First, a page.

Meanwhile a group of tribal leaders presented a petition to Number 10 Downing Street which they said had been signed by 100,000 UK Muslims criticising publications which ‘sow the seeds of hatred’…. Among the speakers was one Shaykh Tauqir Ishaw, a spokesman for the organisers who said:
‘Perpetual mistakes by extremists, either by cold-blooded killers or uncivilised expressionists, cannot be the way forward for a civilised society. The peace-loving majority of people must become vociferous in promoting global civility and responsible debate. At this time of heightened tension and emotion, it is crucial that both sides show restraint to prevent further incidents of this nature occurring.’
“Restraint.” “Responsibilities.” “But.”
Of course much though these fanatics may like to pretend otherwise there are no ‘two sides’ of the same coin going on here. The ‘expressionists’ and the ‘terrorists’ are not ‘as bad as each other’. The only two things which are in fact conjoined are the people who use guns and bombs to terrorise people for exercising their rights as free Europeans and the very large number of people from the ‘moderate majority’ who back up such violence (even while, like yesterday’s speakers, claiming to deplore it) with warnings that non-Muslims should be ‘careful’ when addressing their religion.
Writing in the New York Times, David Brooks frets about what non-believers, um, believe:
Over the past few years, there has been a sharp rise in the number of people who are atheist, agnostic or without religious affiliation. A fifth of all adults and a third of the youngest adults fit into this category.
As secularism becomes more prominent and self-confident, its spokesmen have more insistently argued that secularism should not be seen as an absence — as a lack of faith — but rather as a positive moral creed.
Phil Zuckerman, a Pitzer College sociologist, makes this case as fluidly and pleasurably as anybody in his book, “Living the Secular Life.”
Oh good grief…
Secularism has “spokesmen”?
Now it’s true that most people do want to have faith in something. That’s why so many supposedly secular philosophies are anything but (step forward, Karl Marx).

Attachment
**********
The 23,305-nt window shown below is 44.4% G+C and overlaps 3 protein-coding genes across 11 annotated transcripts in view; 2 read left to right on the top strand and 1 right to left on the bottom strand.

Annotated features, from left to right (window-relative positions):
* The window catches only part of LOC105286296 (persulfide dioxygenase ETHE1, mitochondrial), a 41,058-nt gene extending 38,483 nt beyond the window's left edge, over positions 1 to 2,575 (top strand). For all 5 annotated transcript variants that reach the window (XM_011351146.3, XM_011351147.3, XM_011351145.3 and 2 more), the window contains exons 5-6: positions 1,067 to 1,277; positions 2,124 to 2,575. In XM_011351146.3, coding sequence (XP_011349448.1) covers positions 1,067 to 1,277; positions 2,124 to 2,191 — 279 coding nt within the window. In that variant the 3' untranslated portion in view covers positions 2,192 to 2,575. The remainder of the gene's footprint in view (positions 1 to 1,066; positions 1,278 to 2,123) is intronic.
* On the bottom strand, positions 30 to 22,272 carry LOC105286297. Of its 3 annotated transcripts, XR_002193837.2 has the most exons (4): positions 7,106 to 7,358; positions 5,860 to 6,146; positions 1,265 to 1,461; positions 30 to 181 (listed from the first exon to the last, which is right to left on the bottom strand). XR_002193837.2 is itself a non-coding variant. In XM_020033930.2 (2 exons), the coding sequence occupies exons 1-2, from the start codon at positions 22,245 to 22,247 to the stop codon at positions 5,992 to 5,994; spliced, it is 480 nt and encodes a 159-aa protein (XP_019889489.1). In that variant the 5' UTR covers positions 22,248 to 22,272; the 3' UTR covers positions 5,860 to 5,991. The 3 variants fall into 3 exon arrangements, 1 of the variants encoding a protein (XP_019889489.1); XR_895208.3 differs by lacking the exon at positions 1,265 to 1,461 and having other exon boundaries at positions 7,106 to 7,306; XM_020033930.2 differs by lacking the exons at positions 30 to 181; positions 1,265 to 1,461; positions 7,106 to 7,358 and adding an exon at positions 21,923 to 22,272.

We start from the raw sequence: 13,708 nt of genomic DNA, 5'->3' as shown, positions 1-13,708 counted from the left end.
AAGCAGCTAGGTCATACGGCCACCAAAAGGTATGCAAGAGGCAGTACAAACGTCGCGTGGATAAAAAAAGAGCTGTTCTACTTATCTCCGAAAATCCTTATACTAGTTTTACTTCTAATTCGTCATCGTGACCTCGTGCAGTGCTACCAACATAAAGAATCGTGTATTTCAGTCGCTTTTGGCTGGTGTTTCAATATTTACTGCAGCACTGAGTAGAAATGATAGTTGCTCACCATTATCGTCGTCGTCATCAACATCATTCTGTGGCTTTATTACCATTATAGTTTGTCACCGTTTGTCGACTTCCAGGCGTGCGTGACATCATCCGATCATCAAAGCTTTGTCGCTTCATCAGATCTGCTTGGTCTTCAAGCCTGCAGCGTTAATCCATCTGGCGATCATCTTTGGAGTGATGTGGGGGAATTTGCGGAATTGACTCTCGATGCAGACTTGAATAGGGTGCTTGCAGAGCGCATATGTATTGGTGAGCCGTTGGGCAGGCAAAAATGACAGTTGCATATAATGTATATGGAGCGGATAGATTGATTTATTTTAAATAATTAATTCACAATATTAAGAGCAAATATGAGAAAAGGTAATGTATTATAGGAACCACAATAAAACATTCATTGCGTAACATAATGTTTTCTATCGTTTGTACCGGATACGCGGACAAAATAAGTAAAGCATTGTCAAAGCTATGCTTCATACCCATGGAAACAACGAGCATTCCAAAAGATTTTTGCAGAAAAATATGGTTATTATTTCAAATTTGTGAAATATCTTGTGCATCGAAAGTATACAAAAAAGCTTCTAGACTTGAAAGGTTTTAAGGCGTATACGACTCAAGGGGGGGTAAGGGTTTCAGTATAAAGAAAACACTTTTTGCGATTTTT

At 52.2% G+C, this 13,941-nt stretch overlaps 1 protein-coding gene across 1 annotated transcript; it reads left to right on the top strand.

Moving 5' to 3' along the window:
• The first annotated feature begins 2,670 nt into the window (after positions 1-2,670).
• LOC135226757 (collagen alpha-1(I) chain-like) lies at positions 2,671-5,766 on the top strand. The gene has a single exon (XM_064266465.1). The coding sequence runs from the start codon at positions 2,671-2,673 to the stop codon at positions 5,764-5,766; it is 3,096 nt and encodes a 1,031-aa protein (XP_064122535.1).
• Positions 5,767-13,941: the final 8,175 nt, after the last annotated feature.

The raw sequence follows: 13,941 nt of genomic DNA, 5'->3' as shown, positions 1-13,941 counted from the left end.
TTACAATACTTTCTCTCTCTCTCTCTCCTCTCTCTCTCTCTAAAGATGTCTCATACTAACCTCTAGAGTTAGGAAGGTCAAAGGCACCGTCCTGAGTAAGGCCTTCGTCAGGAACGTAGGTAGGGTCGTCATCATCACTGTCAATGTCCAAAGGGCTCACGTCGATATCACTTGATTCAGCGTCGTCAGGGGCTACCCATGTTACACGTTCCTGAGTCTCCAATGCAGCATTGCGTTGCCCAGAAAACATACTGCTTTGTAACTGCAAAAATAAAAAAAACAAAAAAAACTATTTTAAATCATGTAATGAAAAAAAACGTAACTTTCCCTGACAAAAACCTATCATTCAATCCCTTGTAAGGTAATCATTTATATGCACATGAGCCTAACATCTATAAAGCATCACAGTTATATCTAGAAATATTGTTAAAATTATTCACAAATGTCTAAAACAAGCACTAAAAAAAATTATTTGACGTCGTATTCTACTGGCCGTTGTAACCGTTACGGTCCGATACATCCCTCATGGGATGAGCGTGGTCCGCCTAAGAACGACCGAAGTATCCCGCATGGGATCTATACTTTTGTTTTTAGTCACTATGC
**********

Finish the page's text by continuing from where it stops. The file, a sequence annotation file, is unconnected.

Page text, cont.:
But if there is anything that non-belief should not be it is a creed. In essence non-belief ‘says’ one of two things: Either that there is no God, or (in essence, I know it’s more complicated than this) that the existence of God is highly unlikely. That’s it. Move along, there’s (literally) nothing to see here. What’s on television tonight?
From what Brooks says, Zuckerman’s “creed” appears to be some variant of the usual soft-left secular humanist mush. That’s for those who like that sort of thing, but only for those who like that sort of thing. I’ll pass, thanks.
Brooks then worries about how hard it must be “to live secularism well”, claiming that secularists have to build their own moral philosophies (not really, accumulated traditions, societal and familial, often work out just fine – and they come with the plus of not needing too much thought), and that secularists have to build their own “communities” and “covenantal rituals”. They do? Why?
Secular individuals have to build their own Sabbaths. Religious people are commanded to drop worldly concerns. Secular people have to create their own set times for when to pull back and reflect on spiritual matters.
No they don’t “have” to. Quite a few secular individuals doubtless do feel a ‘God-shaped hole’, or some need for the transcendent, but, judging by my own experience, I suspect that there are plenty of others who do not.
The amount of time I need “to pull back and reflect on spiritual matters”: zero. It’s easy, Mr. Brooks.
If anything, what Brooks’s article shows is how difficult it is for some religious folk (particularly, I suspect, the more intellectual among them) to ‘get’ the fact that for some secularists at least, “spiritual matters” are not something they are too bothered about.
Towards the end of the piece Brooks argues:
It seems to me that if secularism is going to be a positive creed, it can’t just speak to the rational aspects of our nature. Secularism has to do for nonbelievers what religion does for believers — arouse the higher emotions, exalt the passions in pursuit of moral action.
In a way Brooks is right. If secularism (which he appears to use as a synonym for atheism/agnosticism rather than, anything more specifically political or philosophical) is to be a ‘creed’, it would have to appeal to the irrational as well as the rational. That’s how creeds work (take another bow, Karl Marx!) but, to repeat myself, there is no reason why secularism in the sense that Brooks uses it has to be a creed. It can be a simple matter of observation (or, some might say, failure to observe), complete in itself.
The only secularism that can really arouse moral motivation and impel action is an enchanted secularism, one that puts emotional relations first and autonomy second. I suspect that over the next years secularism will change its face and become hotter and more consuming, less content with mere benevolence, and more responsive to the spiritual urge in each of us, the drive for purity, self-transcendence and sanctification.
“Enchanted secularism,” “the spiritual urge in each of us”?
I’ll leave that sort of thing to the likes of Professor Dawkins and, my spiritual urges thankfully non-existent, revert to spending my time on something more fruitful.
What’s on television tonight?